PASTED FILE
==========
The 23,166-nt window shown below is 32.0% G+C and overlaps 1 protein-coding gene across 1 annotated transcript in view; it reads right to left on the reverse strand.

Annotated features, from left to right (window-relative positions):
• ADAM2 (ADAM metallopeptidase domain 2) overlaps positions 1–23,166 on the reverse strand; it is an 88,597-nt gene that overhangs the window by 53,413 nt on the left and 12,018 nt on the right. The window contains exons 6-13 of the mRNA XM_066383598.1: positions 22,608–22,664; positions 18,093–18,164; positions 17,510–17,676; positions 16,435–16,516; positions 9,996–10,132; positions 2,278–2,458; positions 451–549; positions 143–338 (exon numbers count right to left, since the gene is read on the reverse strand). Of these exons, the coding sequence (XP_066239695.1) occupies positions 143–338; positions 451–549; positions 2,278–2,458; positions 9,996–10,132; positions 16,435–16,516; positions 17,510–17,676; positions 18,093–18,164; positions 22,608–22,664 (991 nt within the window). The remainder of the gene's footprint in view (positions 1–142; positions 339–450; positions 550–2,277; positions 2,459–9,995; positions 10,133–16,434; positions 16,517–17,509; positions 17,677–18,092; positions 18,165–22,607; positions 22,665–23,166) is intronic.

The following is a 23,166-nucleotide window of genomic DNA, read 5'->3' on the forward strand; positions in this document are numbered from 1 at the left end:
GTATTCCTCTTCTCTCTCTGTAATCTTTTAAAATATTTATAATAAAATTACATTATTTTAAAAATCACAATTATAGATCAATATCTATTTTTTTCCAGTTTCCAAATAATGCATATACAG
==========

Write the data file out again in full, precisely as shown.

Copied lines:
The 23,166-nt window shown below is 32.0% G+C and overlaps 1 protein-coding gene across 1 annotated transcript in view; it reads right to left on the reverse strand.

Annotated features, from left to right (window-relative positions):
• ADAM2 (ADAM metallopeptidase domain 2) overlaps positions 1–23,166 on the reverse strand; it is an 88,597-nt gene that overhangs the window by 53,413 nt on the left and 12,018 nt on the right. The window contains exons 6-13 of the mRNA XM_066383598.1: positions 22,608–22,664; positions 18,093–18,164; positions 17,510–17,676; positions 16,435–16,516; positions 9,996–10,132; positions 2,278–2,458; positions 451–549; positions 143–338 (exon numbers count right to left, since the gene is read on the reverse strand). Of these exons, the coding sequence (XP_066239695.1) occupies positions 143–338; positions 451–549; positions 2,278–2,458; positions 9,996–10,132; positions 16,435–16,516; positions 17,510–17,676; positions 18,093–18,164; positions 22,608–22,664 (991 nt within the window). The remainder of the gene's footprint in view (positions 1–142; positions 339–450; positions 550–2,277; positions 2,459–9,995; positions 10,133–16,434; positions 16,517–17,509; positions 17,677–18,092; positions 18,165–22,607; positions 22,665–23,166) is intronic.

The following is a 23,166-nucleotide window of genomic DNA, read 5'->3' on the forward strand; positions in this document are numbered from 1 at the left end:
GTATTCCTCTTCTCTCTCTGTAATCTTTTAAAATATTTATAATAAAATTACATTATTTTAAAAATCACAATTATAGATCAATATCTATTTTTTTCCAGTTTCCAAATAATGCATATACAG